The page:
**Dividend Yield** – In reality, this is probably the least used Factor for calculating Targets and it is more of an overlay onto other Factors which have more bearing – like the P/E Ratio. In fact, I guess this is most useful for Income Stocks where you hold them to get a certain level of Income. Let’s say you target 4% Dividend Yield on your Income Portfolio and one of your Stocks does superb and shoots up and it means that the Dividend Yield falls to perhaps 3%. In this case, would you sell it and use the money elsewhere in a Stock that delivers closer to your 4% Target for the Portfolio or would you continue to hold it? I suspect many people would accept the drop in Income (of course, in reality the Income Yield to the Portfolio would be ‘locked-in’ from when you bought the Stock originally) but how about if it fell to 2%? Would it then be far better to redeploy the dosh – after all it could be gaining a much higher Income for you and locking in a real Profit at the same time (‘A Profits not a Profit until you bank it’)? So, the conclusion of this is that for an Income Portfolio, you might set an overall Target where you say that if a Stock hits 2% Dividend Yield, you will then sell it and redeploy the Cash. Of course, when making the Decision whether to hold or not, you need to consider the Dividend Growth Rate and perhaps likelihood of any Special Dividends – these could actually make the Divvy much higher than you think in time and you would still be running the Capital Gains on Momentum. As hinted at above, I would rarely consider Dividend Yield much when looking at a normal Growth Stock in my Trading ISA. If you look at my recent Sell Rationale on Booker BOK, I had to weigh up these factors on a Stock that was in my Income Portfolio.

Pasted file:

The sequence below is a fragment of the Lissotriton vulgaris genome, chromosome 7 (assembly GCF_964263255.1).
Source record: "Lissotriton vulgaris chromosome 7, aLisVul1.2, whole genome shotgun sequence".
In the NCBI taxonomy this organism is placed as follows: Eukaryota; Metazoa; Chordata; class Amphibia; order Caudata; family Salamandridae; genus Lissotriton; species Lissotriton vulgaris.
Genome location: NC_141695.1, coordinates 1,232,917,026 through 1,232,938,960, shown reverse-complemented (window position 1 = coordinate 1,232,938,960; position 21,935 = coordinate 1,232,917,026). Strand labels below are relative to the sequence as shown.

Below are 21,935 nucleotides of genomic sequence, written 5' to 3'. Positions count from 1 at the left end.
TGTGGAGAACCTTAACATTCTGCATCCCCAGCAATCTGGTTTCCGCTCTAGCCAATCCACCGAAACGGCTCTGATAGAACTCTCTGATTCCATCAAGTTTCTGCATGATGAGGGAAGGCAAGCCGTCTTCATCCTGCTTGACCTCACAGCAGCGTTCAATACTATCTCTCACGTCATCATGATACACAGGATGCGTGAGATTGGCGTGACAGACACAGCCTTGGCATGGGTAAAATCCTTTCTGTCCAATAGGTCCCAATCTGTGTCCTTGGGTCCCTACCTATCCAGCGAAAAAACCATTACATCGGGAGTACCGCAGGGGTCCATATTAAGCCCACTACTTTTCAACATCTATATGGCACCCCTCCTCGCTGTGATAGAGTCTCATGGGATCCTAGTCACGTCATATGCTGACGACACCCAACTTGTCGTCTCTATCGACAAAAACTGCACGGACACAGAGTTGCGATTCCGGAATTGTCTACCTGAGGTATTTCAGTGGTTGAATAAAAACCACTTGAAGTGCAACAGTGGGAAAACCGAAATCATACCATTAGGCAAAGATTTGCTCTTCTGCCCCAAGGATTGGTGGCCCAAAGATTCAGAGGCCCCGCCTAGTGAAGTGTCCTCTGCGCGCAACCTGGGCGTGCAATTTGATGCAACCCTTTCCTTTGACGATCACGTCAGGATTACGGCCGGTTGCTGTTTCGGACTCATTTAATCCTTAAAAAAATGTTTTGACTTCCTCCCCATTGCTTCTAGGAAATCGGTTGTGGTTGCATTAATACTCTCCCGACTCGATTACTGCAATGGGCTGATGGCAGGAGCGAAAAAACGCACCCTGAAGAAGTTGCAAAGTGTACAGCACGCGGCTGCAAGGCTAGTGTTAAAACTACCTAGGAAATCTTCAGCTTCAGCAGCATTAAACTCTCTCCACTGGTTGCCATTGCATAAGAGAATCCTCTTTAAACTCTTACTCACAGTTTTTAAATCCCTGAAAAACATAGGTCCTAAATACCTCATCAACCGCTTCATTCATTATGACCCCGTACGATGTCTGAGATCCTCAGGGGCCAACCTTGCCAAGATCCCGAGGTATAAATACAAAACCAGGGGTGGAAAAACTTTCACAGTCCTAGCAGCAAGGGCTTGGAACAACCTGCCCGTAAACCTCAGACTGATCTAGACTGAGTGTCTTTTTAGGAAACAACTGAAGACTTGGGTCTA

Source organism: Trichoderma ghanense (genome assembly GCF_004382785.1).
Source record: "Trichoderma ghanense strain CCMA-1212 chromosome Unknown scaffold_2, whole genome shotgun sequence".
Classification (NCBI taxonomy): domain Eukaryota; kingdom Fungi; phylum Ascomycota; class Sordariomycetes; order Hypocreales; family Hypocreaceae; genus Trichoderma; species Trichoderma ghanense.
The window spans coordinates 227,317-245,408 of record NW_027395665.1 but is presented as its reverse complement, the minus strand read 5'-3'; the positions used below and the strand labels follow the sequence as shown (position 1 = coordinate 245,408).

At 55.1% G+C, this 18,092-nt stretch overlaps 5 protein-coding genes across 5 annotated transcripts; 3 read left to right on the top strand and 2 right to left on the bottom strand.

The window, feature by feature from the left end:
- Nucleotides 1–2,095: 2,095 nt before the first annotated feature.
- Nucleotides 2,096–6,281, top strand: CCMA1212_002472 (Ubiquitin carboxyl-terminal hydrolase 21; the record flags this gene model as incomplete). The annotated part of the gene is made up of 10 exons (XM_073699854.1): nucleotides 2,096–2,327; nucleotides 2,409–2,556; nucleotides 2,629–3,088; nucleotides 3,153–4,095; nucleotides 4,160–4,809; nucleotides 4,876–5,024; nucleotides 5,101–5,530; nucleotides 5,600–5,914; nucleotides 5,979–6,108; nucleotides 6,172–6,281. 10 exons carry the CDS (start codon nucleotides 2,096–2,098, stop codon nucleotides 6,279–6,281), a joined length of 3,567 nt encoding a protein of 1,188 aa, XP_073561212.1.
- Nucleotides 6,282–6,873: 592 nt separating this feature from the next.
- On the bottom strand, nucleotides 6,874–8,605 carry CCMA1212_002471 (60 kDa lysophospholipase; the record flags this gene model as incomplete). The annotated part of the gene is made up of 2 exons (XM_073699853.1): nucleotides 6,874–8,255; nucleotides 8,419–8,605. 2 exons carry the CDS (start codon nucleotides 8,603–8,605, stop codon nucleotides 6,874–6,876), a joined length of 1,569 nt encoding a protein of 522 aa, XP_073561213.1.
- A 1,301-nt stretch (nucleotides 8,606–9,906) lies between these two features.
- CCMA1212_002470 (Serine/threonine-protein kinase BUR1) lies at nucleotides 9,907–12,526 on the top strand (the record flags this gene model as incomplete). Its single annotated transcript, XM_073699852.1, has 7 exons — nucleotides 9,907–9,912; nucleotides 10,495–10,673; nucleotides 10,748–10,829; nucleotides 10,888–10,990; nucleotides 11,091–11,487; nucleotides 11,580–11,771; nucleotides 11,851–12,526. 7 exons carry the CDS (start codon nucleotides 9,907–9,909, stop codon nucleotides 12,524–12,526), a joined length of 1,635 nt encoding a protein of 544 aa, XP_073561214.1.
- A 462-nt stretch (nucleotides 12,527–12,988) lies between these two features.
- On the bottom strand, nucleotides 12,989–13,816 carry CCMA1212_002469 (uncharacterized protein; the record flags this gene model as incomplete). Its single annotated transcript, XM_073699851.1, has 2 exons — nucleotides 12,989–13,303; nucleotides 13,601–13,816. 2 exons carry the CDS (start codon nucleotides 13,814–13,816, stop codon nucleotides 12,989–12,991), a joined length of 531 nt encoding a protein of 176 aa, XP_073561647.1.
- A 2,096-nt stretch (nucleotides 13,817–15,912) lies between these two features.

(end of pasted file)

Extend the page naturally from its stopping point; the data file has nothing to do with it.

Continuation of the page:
**NAV Discount / Premium** – A few months back I bought Shares in Quintain Estates QED and I wrote a ‘Stock Buy Rationale’ Blog about it, which contains a great Real World example of where I used an NAV to draw up a Target. I think the Blog I did on Avation AVAP also uses this technique. In effect you want to be buying Stocks when there is a big Discount to NAV (Net Asset Value – I think this is often called ‘Book Value’) and you would ideally sell on a big Premium to NAV. In other words, you buy when the Stock is cheaper than its Assets and you sell when it is valued by the Market at more than its underlying Assets. Like I did in the Blogs I mentioned above, the way you Target using this Factor is to look at what other Stocks in the same Sector are trading at in terms of Premiums (or perhaps a smaller Discount) and you calculate a Target based on closing this difference. In some cases, like with AVAP, you can look at the Takeover NAV Premium if another similar Company has been bought out. In AVAP’s case, Avolon was bought at a 1.5 times Premium to its NAV – whereas AVAP is currently on a sizeable Discount to NAV. This NAV targeting method is appropriate for Property Companies first and foremost but it is also valid for Investment Trusts and Companies like AVAP where you have valuable Fixed Assets that are financed by large Debt Leasing Agreements and companies like Equipment Hire can be looked at partly in this way. Another important consideration is the likely Growth Rate of the NAV – for instance, I am expecting a fairly steady Growth Rate in the Asset Value of Empiric Student Property ESP as the company buys and develops more Buildings in coming years – in a case like this, the Discount or Premium to NAV could stay the same but the Share Price could still rise. This NAV Targeting method can be used for Investment Trusts also.